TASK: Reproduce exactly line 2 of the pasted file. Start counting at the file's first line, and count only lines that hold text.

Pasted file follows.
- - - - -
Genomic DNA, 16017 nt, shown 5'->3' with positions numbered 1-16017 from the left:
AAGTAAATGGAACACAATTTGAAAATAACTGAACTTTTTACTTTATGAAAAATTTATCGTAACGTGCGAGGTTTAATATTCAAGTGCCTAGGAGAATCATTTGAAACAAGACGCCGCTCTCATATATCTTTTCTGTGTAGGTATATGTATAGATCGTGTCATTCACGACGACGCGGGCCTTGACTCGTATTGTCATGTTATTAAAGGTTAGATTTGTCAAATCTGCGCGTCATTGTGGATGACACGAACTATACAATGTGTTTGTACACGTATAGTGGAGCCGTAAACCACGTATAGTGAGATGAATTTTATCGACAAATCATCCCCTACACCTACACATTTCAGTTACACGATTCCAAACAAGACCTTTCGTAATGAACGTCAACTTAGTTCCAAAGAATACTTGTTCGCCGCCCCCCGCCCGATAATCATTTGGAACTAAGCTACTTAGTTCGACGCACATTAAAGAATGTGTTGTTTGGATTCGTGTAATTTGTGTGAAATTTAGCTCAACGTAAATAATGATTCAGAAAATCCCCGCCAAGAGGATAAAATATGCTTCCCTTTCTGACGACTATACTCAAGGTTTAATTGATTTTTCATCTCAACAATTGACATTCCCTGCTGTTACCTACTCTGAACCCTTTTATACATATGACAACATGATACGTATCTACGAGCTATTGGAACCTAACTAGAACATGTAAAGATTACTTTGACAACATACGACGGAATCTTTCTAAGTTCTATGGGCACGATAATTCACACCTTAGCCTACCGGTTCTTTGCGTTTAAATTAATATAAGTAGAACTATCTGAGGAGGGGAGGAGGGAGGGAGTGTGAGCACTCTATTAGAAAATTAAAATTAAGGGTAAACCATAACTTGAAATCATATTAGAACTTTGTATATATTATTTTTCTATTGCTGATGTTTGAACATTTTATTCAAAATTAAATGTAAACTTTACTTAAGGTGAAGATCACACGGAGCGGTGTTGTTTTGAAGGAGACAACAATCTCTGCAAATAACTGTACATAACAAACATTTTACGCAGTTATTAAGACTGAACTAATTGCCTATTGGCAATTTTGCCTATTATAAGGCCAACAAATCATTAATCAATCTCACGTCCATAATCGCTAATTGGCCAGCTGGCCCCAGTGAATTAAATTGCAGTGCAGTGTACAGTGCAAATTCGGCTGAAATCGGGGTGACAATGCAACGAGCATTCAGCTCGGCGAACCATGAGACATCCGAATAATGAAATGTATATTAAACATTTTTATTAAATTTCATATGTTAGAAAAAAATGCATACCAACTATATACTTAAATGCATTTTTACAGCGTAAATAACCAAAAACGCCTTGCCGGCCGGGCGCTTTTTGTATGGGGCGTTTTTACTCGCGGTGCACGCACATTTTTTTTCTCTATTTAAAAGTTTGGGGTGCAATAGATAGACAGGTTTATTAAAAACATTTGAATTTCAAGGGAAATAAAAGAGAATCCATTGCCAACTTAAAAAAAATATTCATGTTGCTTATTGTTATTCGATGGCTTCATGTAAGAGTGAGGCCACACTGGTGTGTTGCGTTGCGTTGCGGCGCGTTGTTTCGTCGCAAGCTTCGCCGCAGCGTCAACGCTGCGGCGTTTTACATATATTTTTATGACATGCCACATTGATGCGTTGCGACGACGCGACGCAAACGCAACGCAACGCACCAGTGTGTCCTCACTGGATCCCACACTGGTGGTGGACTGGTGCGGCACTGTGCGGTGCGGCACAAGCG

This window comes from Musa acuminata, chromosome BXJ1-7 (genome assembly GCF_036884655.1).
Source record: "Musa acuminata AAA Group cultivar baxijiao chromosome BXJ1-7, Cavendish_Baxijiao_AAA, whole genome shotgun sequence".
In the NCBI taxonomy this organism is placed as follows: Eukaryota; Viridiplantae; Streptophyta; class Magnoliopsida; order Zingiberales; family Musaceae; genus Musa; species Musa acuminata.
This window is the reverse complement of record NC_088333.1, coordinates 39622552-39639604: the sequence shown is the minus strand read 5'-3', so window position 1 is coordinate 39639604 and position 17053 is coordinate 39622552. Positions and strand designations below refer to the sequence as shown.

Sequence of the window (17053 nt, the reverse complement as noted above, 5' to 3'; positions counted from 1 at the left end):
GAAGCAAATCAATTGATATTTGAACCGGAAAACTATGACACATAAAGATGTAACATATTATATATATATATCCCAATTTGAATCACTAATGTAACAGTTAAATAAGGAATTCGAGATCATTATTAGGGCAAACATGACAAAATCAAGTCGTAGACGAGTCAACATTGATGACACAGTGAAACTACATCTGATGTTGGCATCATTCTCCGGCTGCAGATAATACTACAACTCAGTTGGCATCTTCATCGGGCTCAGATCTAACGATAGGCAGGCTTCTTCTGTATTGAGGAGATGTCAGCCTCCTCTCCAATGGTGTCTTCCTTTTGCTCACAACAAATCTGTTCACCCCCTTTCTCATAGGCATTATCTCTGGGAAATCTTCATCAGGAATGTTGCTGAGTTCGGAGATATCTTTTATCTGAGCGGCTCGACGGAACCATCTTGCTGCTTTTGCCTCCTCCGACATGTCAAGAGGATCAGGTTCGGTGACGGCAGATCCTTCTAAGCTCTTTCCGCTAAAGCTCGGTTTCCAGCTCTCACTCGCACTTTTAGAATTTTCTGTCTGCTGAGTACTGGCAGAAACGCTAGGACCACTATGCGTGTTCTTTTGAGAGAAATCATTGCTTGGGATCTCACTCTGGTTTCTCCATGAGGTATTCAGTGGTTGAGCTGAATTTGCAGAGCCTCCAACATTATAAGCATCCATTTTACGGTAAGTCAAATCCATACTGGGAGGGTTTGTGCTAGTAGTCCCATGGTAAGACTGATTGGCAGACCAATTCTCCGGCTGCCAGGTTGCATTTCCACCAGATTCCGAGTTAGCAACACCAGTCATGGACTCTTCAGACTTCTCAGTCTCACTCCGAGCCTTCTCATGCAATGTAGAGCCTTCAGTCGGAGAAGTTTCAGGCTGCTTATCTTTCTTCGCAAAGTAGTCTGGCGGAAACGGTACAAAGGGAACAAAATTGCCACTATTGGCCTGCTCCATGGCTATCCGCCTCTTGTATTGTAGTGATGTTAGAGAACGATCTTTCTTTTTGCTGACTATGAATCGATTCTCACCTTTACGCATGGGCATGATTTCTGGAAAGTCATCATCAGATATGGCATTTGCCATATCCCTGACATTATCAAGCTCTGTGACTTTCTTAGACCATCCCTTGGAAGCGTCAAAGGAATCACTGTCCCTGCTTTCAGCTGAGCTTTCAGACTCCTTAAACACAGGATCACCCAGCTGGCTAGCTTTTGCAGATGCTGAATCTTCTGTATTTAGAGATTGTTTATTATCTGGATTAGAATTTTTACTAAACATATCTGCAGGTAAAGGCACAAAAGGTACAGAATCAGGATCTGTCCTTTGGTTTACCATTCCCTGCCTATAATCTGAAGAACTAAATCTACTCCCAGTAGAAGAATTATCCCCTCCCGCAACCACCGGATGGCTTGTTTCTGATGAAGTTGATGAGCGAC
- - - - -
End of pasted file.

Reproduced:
AAGTAAATGGAACACAATTTGAAAATAACTGAACTTTTTACTTTATGAAAAATTTATCGTAACGTGCGAGGTTTAATATTCAAGTGCCTAGGAGAATCATTTGAAACAAGACGCCGCTCTCATATATCTTTTCTGTGTAGGTATATGTATAGATCGTGTCATTCACGACGACGCGGGCCTTGACTCGTATTGTCATGTTATTAAAGGTTAGATTTGTCAAATCTGCGCGTCATTGTGGATGACACGAACTATACAATGTGTTTGTACACGTATAGTGGAGCCGTAAACCACGTATAGTGAGATGAATTTTATCGACAAATCATCCCCTACACCTACACATTTCAGTTACACGATTCCAAACAAGACCTTTCGTAATGAACGTCAACTTAGTTCCAAAGAATACTTGTTCGCCGCCCCCCGCCCGATAATCATTTGGAACTAAGCTACTTAGTTCGACGCACATTAAAGAATGTGTTGTTTGGATTCGTGTAATTTGTGTGAAATTTAGCTCAACGTAAATAATGATTCAGAAAATCCCCGCCAAGAGGATAAAATATGCTTCCCTTTCTGACGACTATACTCAAGGTTTAATTGATTTTTCATCTCAACAATTGACATTCCCTGCTGTTACCTACTCTGAACCCTTTTATACATATGACAACATGATACGTATCTACGAGCTATTGGAACCTAACTAGAACATGTAAAGATTACTTTGACAACATACGACGGAATCTTTCTAAGTTCTATGGGCACGATAATTCACACCTTAGCCTACCGGTTCTTTGCGTTTAAATTAATATAAGTAGAACTATCTGAGGAGGGGAGGAGGGAGGGAGTGTGAGCACTCTATTAGAAAATTAAAATTAAGGGTAAACCATAACTTGAAATCATATTAGAACTTTGTATATATTATTTTTCTATTGCTGATGTTTGAACATTTTATTCAAAATTAAATGTAAACTTTACTTAAGGTGAAGATCACACGGAGCGGTGTTGTTTTGAAGGAGACAACAATCTCTGCAAATAACTGTACATAACAAACATTTTACGCAGTTATTAAGACTGAACTAATTGCCTATTGGCAATTTTGCCTATTATAAGGCCAACAAATCATTAATCAATCTCACGTCCATAATCGCTAATTGGCCAGCTGGCCCCAGTGAATTAAATTGCAGTGCAGTGTACAGTGCAAATTCGGCTGAAATCGGGGTGACAATGCAACGAGCATTCAGCTCGGCGAACCATGAGACATCCGAATAATGAAATGTATATTAAACATTTTTATTAAATTTCATATGTTAGAAAAAAATGCATACCAACTATATACTTAAATGCATTTTTACAGCGTAAATAACCAAAAACGCCTTGCCGGCCGGGCGCTTTTTGTATGGGGCGTTTTTACTCGCGGTGCACGCACATTTTTTTTCTCTATTTAAAAGTTTGGGGTGCAATAGATAGACAGGTTTATTAAAAACATTTGAATTTCAAGGGAAATAAAAGAGAATCCATTGCCAACTTAAAAAAAATATTCATGTTGCTTATTGTTATTCGATGGCTTCATGTAAGAGTGAGGCCACACTGGTGTGTTGCGTTGCGTTGCGGCGCGTTGTTTCGTCGCAAGCTTCGCCGCAGCGTCAACGCTGCGGCGTTTTACATATATTTTTATGACATGCCACATTGATGCGTTGCGACGACGCGACGCAAACGCAACGCAACGCACCAGTGTGTCCTCACTGGATCCCACACTGGTGGTGGACTGGTGCGGCACTGTGCGGTGCGGCACAAGCG